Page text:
Journal Articles

Quantitative trait loci from two genotypes of oat (Avena sativa L.) conditioning resistance to Puccinia coronata

August 14, 2014

Quantitative trait loci from two genotypes of oat (Avena sativa L.) conditioning resistance to Puccinia coronata Phytopathology. 2014 Aug 14, Babiker EM1, Gordon T, Jackson E, Chao S, Harrison S, Carson M, Obert D, Bonman JM.

USDA-ARS , 1691 S 2700 W , Aberdeen, Idaho

General Mills Inc., Kannapolis, NC

USDA-ARS, Fargo, North Dakota

Louisiana State University, Baton Rouge, Louisiana

USDA-ARS, St. Paul, Minnesota

Limagrain Cereal Seeds, Battle Ground, Indiana

USDA-ARS, Aberdeen, Idaho

 

Abstract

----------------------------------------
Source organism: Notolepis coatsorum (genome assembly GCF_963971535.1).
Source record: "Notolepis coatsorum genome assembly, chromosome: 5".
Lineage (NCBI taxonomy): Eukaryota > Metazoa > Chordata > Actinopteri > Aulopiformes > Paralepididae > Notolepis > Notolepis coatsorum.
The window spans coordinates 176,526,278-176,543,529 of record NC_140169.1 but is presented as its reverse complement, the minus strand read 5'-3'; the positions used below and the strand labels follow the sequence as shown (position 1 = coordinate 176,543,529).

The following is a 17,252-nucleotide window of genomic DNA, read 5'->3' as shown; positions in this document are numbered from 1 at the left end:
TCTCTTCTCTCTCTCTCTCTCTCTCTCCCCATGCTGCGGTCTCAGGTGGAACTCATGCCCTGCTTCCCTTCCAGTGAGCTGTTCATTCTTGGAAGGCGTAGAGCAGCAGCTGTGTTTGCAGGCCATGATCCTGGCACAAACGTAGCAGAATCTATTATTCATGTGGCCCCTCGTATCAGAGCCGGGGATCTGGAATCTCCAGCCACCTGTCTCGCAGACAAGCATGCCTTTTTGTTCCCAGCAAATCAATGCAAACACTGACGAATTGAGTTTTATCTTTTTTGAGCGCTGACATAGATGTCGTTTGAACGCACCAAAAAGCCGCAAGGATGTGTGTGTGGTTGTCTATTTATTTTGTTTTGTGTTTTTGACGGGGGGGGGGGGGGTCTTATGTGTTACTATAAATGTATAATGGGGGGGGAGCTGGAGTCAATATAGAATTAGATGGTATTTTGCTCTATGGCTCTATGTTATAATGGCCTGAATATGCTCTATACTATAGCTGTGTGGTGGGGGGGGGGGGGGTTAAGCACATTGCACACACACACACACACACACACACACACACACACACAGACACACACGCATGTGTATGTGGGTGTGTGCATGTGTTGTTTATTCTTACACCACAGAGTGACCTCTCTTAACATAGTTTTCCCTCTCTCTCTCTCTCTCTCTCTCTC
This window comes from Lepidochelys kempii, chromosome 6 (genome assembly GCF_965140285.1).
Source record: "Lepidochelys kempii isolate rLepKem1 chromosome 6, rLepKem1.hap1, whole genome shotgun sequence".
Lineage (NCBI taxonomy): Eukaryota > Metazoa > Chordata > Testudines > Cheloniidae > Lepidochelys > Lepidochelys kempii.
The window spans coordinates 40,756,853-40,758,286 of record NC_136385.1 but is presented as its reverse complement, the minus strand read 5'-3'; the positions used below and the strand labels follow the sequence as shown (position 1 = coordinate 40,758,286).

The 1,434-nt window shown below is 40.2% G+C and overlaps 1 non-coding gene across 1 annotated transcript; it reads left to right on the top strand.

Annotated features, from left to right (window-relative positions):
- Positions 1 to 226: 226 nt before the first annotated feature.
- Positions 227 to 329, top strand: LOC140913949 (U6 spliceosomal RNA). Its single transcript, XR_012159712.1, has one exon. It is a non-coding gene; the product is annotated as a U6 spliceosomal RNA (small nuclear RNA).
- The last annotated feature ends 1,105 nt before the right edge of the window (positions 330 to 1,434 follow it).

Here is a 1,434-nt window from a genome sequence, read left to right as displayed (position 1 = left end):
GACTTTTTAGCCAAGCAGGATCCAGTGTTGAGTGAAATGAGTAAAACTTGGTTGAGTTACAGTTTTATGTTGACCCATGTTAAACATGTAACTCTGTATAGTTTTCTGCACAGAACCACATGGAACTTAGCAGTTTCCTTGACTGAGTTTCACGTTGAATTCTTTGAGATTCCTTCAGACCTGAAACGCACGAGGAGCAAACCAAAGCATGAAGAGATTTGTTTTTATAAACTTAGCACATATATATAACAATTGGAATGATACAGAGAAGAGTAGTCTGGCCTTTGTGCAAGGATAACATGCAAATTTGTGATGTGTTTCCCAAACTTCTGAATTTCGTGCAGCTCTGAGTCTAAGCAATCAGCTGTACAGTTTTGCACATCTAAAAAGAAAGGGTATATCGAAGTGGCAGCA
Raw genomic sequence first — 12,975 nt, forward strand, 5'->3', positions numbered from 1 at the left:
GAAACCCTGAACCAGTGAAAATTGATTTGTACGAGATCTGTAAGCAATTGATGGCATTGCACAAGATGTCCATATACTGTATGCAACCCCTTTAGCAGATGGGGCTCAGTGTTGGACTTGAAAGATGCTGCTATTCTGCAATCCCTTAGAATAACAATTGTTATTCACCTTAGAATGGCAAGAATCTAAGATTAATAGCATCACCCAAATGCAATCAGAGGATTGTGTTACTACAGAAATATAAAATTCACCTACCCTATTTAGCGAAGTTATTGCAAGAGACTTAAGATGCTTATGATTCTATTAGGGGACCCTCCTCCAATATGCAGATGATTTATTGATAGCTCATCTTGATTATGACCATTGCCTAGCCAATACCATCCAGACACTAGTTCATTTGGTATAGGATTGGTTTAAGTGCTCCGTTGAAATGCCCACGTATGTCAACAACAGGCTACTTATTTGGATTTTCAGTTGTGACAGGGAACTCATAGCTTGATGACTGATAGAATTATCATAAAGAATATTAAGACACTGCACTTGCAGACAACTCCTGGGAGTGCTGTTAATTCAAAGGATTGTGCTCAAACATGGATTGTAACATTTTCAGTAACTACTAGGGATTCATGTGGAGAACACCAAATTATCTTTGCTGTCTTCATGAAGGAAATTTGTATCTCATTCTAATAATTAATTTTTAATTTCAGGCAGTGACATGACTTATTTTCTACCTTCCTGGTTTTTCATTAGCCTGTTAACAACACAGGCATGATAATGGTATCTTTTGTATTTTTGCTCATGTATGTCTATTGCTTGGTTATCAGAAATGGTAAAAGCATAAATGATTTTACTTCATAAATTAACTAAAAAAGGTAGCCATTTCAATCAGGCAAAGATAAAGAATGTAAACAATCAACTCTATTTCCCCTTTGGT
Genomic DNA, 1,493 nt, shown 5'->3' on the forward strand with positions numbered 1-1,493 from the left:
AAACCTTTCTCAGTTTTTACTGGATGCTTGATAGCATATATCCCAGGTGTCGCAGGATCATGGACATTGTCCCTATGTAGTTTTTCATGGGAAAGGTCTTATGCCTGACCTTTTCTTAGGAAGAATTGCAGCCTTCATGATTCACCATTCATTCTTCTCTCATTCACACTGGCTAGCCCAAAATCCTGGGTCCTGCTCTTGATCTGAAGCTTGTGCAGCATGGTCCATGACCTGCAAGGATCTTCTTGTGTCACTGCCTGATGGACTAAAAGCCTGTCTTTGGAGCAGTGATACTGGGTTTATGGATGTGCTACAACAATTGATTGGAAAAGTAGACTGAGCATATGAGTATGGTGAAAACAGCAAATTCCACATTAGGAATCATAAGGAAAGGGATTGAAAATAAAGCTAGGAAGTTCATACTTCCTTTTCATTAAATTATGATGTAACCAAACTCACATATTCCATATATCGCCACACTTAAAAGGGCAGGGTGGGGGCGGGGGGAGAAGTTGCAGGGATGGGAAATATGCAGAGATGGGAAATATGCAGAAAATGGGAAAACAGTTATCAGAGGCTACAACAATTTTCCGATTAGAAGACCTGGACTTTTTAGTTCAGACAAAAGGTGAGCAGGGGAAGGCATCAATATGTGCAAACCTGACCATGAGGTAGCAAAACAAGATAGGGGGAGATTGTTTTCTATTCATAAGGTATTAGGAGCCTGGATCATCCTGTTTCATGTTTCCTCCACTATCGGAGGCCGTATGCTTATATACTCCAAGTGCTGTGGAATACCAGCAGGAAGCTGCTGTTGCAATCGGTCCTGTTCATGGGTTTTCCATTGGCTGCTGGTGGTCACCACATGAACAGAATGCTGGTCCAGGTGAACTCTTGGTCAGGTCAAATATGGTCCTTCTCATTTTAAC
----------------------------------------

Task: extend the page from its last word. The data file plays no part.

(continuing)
Abstract Developing oat cultivars with partial resistance to crown rust would be beneficial and cost-effective for disease management. Tworecombinant inbred line populations were generated by crossing the susceptible cultivar ‘Provena’ with two partially resistant sources, ‘CDC Boyer’ and breeding line 94197A1-9-2-2-2-5. A third mapping population was generated by crossing the partially resistant sources to validate the QTL results. The three populations were evaluated for crown rust severity in the field at Louisiana State University (LSU) in 2009 and 2010 and at the Cereal Disease Laboratory (CDL) in St. Paul, Minnesota in 2009, 2010, and 2011. An iSelect platform assays containing 5744 oat single nucleotide polymorphisms was used to genotype the populations. From the 2009 CDL test, linkage analyses revealed two QTL for partial resistance in the Provena/CDC Boyer population on chromosome 19A. One of the 19A QTL was also detected in the 2009 LSU test. Another QTL was detected in on chromosome 12D in the CDL 2009 test. In the Provena/94197A1-9-2-2-2-5 population, only one QTL was detected on chromosome 13A in the CDL 2011 test. The 13A QTL from the Provena/94197A1-9-2-2-2-5 population was validated in CDC Boyer /94197A1-9-2-2-2-5 population in the CDL 2010 and 2011 tests. Comparative analysis of the significant markers sequences with the rice genome database revealed 15 candidate genes for disease resistance on chromosomes 4 and 6 of rice. These genes could be potential targets for cloning from the two resistant parents.

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